Are You Living In A Bubble?

While futzing around on CNN, I found an interesting article that listed the most over and underpriced housing markets. Are you ready?

Most Overpriced
Most Underpriced
City/Metro Area percent
fair value
City/Metro Area percent
fair value
Chico, CA 43% 1 Salt Lake, UT -23%
Stockton, CA 34% 2 Memphis, TN -20%
Santa Barbara, CA 34% 3 Macon, GA -17%
Los Angeles, CA 32% 4 Little Rock, AR -16%
San Francisco, CA 30% 5 Syracuse, NY -16%
Modesto, CA 30% 6 Albuquerque, NM -14%
San Diego, CA 28% 7 New Orleans, LA -14%
W. Palm, FL 26% 8 Baton Rouge, LA -14%
Sacramento, CA 25% 9 Oklahoma City, OK -13%

Who would have thought Chico, of all places, would come in first!


Observations on the News, Tuesday, March 29

While my tea cools, a few observations from this morning’s perusal of the headlines:

  • Can You Afford To Live Here? Can You Afford Not To? The Sunday LA Times had an interesting article on the housing market in Los Angeles, and the sticker shock that folks find when they move here [Update: jumbach pointed out a similar article in today’s Sacramento Bee (registration required)]. This is a good article to send to people that don’t understand LA Real Estate. But it is not just Los Angeles: an elected official in Half Moon Bay (LA Times) has been priced out of living in the city that he serves. And prices won’t be going down: Experts don’t expect the bubble to pop, but simply to have a slow leak (Daily News). What will happen, they predict, is that the rate of accumulation will slowly decline. That latter article had some interesting statistics: In 2004, only 26% of the buyers were first-timers, and that is expected to keep sinking. A typical first-time buyer had the following profile: (a) between the ages of 30 to 40 years old with the median age of 32; (b) nearly half were married and about 33 percent single; (c) many pooled resources and co-owned properties—shared purchases increased 13.2% last year. For first time buyers, the annual salary was $75,000 and the median price of the house $401,500.

    It is also true that many of the affordability calculators don’t fit the SoCal market (Daily News). After all, with prices so high and affordability so low, why haven’t sales cratered? In 1989, part of the last great bull housing market, homeownership in California was 53.6%. It moved up slightly the next year and continued that trend as the market tanked and prices fell. But, when prices began moving up in the late 1990s, so did ownership rates. Last year, when prices hit record levels that were eclipsed last month, ownership in California averaged 57.1%, 10.3 percentage points under the national average. True, only two states, Hawaii and New York, had lower ownership rates. The article posits this is because how people buy houses differ out in California, which more creative financing, help from parents, and shared purchases.

  • You Are What You Eat. According to the AP (reported in the Daily News), whole grains are good for you. This is not just dark bread :-), but real whole grains. I wonder what the Atkins folks make of this, but I’ll note that even the Atkins folks have modified their diets (Reuters) to not look at net carbs, but the glycemic index. On the other hand, people on strict raw food vegetarian diets are thin but healthy (Reuters). Don’t want to be thin and healthy. Then visit Burger King (Daily News), where the new Enormous Omelet Sandwich carries 730 calories and 47 grams of fat and comes with two eggs, sausage, three strips of bacon and two slices of melted American cheese on a bun.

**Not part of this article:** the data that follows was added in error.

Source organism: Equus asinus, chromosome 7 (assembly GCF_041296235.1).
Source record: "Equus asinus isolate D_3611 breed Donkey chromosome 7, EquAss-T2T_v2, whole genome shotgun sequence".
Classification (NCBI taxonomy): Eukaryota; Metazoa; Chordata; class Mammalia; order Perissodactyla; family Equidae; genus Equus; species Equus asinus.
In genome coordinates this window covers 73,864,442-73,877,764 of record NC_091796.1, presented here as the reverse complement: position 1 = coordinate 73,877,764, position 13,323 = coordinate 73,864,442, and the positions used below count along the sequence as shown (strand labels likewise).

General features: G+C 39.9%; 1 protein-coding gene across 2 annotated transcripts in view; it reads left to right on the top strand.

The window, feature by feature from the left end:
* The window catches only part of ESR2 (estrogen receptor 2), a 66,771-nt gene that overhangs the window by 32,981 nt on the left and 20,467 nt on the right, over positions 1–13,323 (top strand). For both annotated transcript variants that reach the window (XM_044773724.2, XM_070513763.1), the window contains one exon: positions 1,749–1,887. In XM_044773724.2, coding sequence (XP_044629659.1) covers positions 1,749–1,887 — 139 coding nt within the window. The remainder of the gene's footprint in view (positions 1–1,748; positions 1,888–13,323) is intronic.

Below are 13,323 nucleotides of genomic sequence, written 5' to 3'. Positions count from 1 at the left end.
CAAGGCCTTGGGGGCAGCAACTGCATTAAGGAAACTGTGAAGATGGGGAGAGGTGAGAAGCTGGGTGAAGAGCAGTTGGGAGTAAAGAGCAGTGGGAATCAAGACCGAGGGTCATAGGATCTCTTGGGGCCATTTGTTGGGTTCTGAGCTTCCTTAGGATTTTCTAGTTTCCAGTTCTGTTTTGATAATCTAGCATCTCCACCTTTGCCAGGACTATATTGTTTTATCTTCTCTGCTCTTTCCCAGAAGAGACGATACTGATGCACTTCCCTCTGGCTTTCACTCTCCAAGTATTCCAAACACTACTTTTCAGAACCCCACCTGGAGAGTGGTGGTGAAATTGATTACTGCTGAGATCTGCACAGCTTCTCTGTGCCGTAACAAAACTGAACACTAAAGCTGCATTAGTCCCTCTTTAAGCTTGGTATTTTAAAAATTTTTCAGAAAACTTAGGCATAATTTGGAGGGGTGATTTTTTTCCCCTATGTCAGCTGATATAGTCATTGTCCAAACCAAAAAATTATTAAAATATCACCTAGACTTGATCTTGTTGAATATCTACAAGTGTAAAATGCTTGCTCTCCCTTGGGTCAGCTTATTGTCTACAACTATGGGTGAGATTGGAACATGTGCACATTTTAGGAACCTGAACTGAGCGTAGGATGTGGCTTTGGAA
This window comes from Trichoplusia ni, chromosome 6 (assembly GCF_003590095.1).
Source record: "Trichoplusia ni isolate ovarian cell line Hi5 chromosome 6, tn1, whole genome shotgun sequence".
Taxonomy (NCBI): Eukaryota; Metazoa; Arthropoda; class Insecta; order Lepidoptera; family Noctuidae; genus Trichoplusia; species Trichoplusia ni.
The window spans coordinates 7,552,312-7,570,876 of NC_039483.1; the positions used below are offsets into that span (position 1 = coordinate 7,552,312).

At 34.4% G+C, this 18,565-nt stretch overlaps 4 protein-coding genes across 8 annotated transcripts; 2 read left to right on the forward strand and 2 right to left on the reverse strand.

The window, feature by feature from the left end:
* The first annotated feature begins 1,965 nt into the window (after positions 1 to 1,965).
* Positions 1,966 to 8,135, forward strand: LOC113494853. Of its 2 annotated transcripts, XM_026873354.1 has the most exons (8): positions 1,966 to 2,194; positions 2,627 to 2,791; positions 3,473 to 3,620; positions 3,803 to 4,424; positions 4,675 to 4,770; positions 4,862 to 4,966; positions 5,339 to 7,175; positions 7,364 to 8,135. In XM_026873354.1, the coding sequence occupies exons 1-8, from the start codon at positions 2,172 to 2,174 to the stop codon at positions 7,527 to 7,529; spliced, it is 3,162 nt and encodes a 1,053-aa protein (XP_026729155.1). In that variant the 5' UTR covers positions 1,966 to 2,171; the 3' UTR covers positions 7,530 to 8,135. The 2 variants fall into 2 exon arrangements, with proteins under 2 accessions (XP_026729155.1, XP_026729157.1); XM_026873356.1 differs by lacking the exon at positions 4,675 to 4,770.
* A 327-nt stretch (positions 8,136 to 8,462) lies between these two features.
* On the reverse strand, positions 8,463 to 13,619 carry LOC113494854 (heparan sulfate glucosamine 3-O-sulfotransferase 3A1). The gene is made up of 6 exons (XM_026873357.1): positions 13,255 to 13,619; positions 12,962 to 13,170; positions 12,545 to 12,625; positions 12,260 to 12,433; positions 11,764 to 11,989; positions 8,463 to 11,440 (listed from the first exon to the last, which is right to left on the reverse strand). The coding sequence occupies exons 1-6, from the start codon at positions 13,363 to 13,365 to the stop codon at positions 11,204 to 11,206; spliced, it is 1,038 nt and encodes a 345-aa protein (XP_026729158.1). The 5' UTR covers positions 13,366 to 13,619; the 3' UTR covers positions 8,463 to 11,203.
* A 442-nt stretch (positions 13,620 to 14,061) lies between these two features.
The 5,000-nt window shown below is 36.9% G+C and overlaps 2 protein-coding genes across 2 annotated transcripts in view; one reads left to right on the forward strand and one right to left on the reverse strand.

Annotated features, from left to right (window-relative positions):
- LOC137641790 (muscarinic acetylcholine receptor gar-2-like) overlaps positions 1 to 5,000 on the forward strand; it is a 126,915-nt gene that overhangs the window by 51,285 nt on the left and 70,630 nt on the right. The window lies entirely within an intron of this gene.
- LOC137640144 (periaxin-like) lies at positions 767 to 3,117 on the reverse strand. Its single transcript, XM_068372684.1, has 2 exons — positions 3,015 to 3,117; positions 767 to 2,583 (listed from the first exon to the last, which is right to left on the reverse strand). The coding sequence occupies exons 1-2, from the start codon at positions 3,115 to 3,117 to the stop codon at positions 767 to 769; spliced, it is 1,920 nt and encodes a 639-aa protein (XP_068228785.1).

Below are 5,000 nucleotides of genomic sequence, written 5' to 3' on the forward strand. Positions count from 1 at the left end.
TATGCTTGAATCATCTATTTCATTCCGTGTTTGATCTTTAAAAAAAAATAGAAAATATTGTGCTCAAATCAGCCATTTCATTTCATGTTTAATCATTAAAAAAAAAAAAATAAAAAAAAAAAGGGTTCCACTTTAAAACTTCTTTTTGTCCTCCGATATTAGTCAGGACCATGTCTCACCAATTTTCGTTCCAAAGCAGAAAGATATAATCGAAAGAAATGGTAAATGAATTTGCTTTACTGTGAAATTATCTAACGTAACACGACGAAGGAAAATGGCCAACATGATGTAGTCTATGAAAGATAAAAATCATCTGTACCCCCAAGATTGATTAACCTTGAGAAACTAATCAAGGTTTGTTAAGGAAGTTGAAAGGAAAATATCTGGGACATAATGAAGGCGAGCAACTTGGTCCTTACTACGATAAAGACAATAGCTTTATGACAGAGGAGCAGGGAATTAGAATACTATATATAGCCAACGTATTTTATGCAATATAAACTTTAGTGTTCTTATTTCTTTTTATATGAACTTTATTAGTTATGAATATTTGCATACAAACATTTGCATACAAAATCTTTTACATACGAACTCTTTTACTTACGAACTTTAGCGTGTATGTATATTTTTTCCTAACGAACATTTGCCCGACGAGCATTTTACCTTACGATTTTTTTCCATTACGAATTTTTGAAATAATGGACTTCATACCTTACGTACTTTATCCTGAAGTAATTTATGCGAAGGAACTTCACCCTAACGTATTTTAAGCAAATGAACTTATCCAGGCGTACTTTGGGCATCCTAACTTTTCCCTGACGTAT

• Get Sleep. Get Nookie. According to a report issued by the National Sleep Foundation (Daily News), millions of Americans have such bad sleeping habits that they’re too tired to have sex, too cranky to work, and they doze off at the wheel or experience other problems. Roughly one-fourth of respondents who have partners report that their sexual relationship has been hurt because they have been too sleepy. They had sex less often or lost interest in having sex because they were too tired. More than half of those surveyed experienced insomnia and nearly one in five said they feel tired almost every day. Personally, I get about 5 hours of sleep, but I think I’m part of the small group of adults — less than 10 percent — who can get by with six hours of sleep or less a night.
  • Pentagon Taking Over Air Force Programs. According to the AP, the Air Force, has been forced to surrender oversight authority for 21 weapons programs worth a combined $200 billion. This is primarily due to a lack of Air Force officials to provide oversight: there is no Senate-confirmed Air Force secretary, undersecretary or chief of acquisition, especially with the departure last week of Peter Teets, who was the Air Force undersecretary as well as acting secretary. The 21 programs include a $59.2 billion Boeing contract for C-17A Globemaster II advanced cargo aircraft, and a $31.7 billion Boeing and Lockheed Martin contract for the Evolved Expendable Launch Vehicle (this is the one of most interest to me). Decisions on moving these and other programs beyond certain designated milestones will be made by Wynne rather than by an Air Force acquisition official.
  • Verizborg and S-Borg-C. The Wall Street Journal, via Reuters, via Yahoo is reporting that MCI Inc. on Tuesday accepted a sweetened takeover offer of $7.6 billion from Verizon Communications Inc. This is supposedly a better position for both Verizon and MCI, and the markets like it better than Quest buying MCI. It comes on the heels of SBC buying AT&T, and Nextel and Sprint merging. As a Verizon customer, going back to the Generally Terrible Equipment (GTE) and Airtouch days, it will be interesting to see what this brings.